Personalization

What’s Tripping Up Our Efforts to Make Email More Personal?

email personalization

Remember when email personalization meant all you had to do was include the subscriber’s name in the subject line? It was the best of times; it was the worst of times. Now that tactic fails to impress the savvy (or cynical) even through it’s still effective.

Today, personalization can mean sending emails based on opens or clicks, website behavior like browsing or buying, emails triggered by abandoned shopping carts, and far, far more sophisticated tactics.

Being able to compile all of that data into one single view of each customer and deliver laser-targeted relevant messages as a result, now that is modern personalization.

But…most of us are still not there yet (unless we’re a big huge brand like Amazon, of course). Despite all of the talk about and desire for that level of personalization, many are still tripping along the path—not running smoothly along. Why? Oh, a couple of reasons.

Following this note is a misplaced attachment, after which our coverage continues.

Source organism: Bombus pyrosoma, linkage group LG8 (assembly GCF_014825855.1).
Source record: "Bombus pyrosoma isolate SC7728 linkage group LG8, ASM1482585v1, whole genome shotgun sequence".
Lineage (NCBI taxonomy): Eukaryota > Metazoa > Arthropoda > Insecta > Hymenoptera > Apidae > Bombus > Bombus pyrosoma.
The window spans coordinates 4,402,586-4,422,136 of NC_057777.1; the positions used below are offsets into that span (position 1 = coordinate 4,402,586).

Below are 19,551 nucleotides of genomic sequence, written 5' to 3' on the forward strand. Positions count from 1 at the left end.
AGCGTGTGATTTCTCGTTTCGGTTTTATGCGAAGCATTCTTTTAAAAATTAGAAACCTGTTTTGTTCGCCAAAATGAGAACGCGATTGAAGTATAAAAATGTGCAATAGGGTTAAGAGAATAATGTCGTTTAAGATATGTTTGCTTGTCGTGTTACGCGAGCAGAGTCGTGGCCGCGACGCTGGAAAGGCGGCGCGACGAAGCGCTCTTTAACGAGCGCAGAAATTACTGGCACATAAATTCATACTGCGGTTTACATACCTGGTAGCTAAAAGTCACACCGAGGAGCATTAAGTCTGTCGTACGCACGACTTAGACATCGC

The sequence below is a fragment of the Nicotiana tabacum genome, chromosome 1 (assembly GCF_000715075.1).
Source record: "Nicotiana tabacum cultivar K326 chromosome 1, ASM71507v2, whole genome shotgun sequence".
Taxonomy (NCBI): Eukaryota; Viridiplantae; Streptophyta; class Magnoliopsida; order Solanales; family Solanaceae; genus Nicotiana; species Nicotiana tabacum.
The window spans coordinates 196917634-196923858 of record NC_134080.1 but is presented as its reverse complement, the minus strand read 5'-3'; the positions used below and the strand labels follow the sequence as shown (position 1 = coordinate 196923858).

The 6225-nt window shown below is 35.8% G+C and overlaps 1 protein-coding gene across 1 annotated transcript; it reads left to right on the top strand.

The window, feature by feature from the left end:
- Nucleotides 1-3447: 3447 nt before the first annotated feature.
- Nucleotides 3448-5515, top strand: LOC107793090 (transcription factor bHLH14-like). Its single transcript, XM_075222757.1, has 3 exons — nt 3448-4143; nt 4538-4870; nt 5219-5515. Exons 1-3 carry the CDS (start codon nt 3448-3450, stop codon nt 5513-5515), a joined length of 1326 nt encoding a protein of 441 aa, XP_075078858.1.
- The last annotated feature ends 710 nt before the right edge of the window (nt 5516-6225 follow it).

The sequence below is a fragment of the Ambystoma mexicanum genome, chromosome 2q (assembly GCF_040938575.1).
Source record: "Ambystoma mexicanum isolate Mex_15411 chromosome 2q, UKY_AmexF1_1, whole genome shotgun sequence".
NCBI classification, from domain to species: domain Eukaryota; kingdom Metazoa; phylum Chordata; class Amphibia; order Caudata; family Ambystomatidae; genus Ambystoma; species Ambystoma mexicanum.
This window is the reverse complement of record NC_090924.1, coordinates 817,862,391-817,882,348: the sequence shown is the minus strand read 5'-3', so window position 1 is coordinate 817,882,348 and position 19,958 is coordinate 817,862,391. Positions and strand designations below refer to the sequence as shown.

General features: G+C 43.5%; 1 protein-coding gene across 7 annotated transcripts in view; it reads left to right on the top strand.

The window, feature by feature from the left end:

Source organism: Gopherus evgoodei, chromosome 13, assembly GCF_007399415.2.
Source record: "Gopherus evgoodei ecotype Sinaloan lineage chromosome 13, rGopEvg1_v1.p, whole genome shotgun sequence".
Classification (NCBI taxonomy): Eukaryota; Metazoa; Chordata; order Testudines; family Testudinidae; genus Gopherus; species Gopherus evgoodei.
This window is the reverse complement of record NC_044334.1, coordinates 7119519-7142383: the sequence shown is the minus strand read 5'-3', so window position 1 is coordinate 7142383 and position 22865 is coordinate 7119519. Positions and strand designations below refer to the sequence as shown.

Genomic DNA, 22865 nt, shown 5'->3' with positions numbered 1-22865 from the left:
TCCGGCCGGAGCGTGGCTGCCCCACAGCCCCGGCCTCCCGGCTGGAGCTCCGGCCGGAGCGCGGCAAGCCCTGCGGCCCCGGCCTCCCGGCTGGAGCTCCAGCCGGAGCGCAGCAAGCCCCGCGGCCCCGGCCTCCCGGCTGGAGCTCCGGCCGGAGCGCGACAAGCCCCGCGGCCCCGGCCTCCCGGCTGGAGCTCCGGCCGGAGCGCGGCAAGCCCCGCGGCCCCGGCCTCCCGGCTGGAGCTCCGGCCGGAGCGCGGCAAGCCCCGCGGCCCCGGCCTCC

Silos…still

I can remember reading about the evils of silos of data decades years ago, and not much has changed. Our data still exists in silos, and we still struggle to get those isolated pieces of information gathered together in an integrated and usable way. Marketers have access to plenty of data that could enable personalization, but it’s stored in too many different and disparate places. According to eMarketer,

Senior executives polled in North America said their companies were using an average of 36 different data-gathering systems and vendors—and some used more than 100.